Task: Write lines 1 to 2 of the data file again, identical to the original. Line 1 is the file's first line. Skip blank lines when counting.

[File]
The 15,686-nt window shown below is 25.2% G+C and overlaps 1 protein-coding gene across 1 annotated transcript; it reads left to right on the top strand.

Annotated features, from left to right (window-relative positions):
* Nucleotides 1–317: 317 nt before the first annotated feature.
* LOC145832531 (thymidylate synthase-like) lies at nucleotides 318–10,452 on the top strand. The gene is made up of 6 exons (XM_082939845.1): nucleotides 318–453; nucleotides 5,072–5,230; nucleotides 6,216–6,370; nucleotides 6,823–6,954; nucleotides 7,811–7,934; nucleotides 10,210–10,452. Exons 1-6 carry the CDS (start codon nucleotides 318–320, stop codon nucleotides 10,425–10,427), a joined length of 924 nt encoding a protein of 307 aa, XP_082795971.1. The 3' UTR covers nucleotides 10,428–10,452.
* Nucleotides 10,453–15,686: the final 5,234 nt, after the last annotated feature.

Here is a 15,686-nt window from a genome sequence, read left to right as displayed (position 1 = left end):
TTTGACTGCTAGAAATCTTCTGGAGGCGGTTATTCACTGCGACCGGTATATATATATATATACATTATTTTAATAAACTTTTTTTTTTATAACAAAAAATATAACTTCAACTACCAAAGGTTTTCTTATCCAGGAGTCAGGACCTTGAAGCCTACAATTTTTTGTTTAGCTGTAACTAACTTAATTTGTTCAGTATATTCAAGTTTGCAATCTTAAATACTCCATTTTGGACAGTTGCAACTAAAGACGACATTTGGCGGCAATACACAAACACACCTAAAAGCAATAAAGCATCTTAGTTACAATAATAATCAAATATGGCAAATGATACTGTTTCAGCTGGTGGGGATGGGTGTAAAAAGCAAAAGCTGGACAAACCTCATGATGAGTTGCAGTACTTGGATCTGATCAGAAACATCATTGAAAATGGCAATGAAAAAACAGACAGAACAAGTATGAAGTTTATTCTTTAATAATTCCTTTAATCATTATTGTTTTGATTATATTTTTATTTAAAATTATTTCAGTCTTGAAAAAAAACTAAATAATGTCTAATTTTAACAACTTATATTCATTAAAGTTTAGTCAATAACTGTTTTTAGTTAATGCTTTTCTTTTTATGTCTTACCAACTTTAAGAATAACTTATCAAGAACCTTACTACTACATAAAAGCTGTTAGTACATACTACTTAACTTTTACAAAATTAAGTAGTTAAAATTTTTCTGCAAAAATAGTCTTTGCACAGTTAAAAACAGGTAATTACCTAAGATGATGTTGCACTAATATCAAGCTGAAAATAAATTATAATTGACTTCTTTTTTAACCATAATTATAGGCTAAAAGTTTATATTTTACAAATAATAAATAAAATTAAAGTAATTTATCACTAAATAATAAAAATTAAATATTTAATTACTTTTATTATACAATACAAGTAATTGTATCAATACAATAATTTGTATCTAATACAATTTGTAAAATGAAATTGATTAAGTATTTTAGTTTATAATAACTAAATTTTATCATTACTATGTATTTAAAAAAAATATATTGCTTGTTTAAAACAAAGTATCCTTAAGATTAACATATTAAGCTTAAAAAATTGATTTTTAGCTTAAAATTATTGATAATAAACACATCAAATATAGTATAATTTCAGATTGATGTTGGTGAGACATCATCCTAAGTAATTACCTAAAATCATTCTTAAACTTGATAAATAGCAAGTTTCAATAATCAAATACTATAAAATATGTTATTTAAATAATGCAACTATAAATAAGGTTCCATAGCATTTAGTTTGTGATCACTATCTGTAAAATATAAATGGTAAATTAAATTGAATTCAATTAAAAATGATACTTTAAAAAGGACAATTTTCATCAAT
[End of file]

The 15,686-nt window shown below is 25.2% G+C and overlaps 1 protein-coding gene across 1 annotated transcript; it reads left to right on the top strand.

Annotated features, from left to right (window-relative positions):